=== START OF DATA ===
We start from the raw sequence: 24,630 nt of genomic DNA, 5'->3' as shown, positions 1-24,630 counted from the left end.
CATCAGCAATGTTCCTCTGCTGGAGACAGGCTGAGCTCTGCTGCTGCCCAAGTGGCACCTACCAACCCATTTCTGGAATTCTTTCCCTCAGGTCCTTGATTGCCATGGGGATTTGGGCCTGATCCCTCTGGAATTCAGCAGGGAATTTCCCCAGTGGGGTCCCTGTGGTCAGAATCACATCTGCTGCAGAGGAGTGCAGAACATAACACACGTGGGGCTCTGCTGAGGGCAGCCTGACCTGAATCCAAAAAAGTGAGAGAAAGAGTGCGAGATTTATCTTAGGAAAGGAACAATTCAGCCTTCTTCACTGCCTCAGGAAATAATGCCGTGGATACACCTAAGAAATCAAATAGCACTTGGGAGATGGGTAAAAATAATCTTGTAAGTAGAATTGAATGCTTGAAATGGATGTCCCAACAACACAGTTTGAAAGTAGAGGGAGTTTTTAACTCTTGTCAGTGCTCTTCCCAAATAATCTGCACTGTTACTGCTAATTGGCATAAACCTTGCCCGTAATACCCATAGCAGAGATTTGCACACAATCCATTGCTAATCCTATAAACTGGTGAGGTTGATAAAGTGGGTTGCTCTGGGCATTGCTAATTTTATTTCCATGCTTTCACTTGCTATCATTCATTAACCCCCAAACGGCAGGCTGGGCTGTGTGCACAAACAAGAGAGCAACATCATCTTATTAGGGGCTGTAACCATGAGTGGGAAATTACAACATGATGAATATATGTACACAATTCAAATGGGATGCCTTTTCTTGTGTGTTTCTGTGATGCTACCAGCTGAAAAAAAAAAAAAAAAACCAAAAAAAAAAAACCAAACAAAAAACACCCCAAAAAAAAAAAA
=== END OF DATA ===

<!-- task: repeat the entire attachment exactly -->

We start from the raw sequence: 24,630 nt of genomic DNA, 5'->3' as shown, positions 1-24,630 counted from the left end.
CATCAGCAATGTTCCTCTGCTGGAGACAGGCTGAGCTCTGCTGCTGCCCAAGTGGCACCTACCAACCCATTTCTGGAATTCTTTCCCTCAGGTCCTTGATTGCCATGGGGATTTGGGCCTGATCCCTCTGGAATTCAGCAGGGAATTTCCCCAGTGGGGTCCCTGTGGTCAGAATCACATCTGCTGCAGAGGAGTGCAGAACATAACACACGTGGGGCTCTGCTGAGGGCAGCCTGACCTGAATCCAAAAAAGTGAGAGAAAGAGTGCGAGATTTATCTTAGGAAAGGAACAATTCAGCCTTCTTCACTGCCTCAGGAAATAATGCCGTGGATACACCTAAGAAATCAAATAGCACTTGGGAGATGGGTAAAAATAATCTTGTAAGTAGAATTGAATGCTTGAAATGGATGTCCCAACAACACAGTTTGAAAGTAGAGGGAGTTTTTAACTCTTGTCAGTGCTCTTCCCAAATAATCTGCACTGTTACTGCTAATTGGCATAAACCTTGCCCGTAATACCCATAGCAGAGATTTGCACACAATCCATTGCTAATCCTATAAACTGGTGAGGTTGATAAAGTGGGTTGCTCTGGGCATTGCTAATTTTATTTCCATGCTTTCACTTGCTATCATTCATTAACCCCCAAACGGCAGGCTGGGCTGTGTGCACAAACAAGAGAGCAACATCATCTTATTAGGGGCTGTAACCATGAGTGGGAAATTACAACATGATGAATATATGTACACAATTCAAATGGGATGCCTTTTCTTGTGTGTTTCTGTGATGCTACCAGCTGAAAAAAAAAAAAAAAAACCAAAAAAAAAAAACCAAACAAAAAACACCCCAAAAAAAAAAAA